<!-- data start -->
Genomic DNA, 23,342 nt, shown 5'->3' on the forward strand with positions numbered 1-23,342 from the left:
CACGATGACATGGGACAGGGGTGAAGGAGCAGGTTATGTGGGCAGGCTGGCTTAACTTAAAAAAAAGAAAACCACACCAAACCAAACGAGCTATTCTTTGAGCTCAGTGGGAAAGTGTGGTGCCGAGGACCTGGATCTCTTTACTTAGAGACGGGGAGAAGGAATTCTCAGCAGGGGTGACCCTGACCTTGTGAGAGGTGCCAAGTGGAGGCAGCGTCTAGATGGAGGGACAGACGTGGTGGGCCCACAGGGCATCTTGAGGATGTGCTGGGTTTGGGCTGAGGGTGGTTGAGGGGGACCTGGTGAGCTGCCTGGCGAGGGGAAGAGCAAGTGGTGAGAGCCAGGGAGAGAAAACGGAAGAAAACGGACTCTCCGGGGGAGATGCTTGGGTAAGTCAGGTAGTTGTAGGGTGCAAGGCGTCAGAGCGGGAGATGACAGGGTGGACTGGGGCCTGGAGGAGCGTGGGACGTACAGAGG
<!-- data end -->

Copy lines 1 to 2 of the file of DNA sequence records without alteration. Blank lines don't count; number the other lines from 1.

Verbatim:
Genomic DNA, 23,342 nt, shown 5'->3' on the forward strand with positions numbered 1-23,342 from the left:
CACGATGACATGGGACAGGGGTGAAGGAGCAGGTTATGTGGGCAGGCTGGCTTAACTTAAAAAAAAGAAAACCACACCAAACCAAACGAGCTATTCTTTGAGCTCAGTGGGAAAGTGTGGTGCCGAGGACCTGGATCTCTTTACTTAGAGACGGGGAGAAGGAATTCTCAGCAGGGGTGACCCTGACCTTGTGAGAGGTGCCAAGTGGAGGCAGCGTCTAGATGGAGGGACAGACGTGGTGGGCCCACAGGGCATCTTGAGGATGTGCTGGGTTTGGGCTGAGGGTGGTTGAGGGGGACCTGGTGAGCTGCCTGGCGAGGGGAAGAGCAAGTGGTGAGAGCCAGGGAGAGAAAACGGAAGAAAACGGACTCTCCGGGGGAGATGCTTGGGTAAGTCAGGTAGTTGTAGGGTGCAAGGCGTCAGAGCGGGAGATGACAGGGTGGACTGGGGCCTGGAGGAGCGTGGGACGTACAGAGG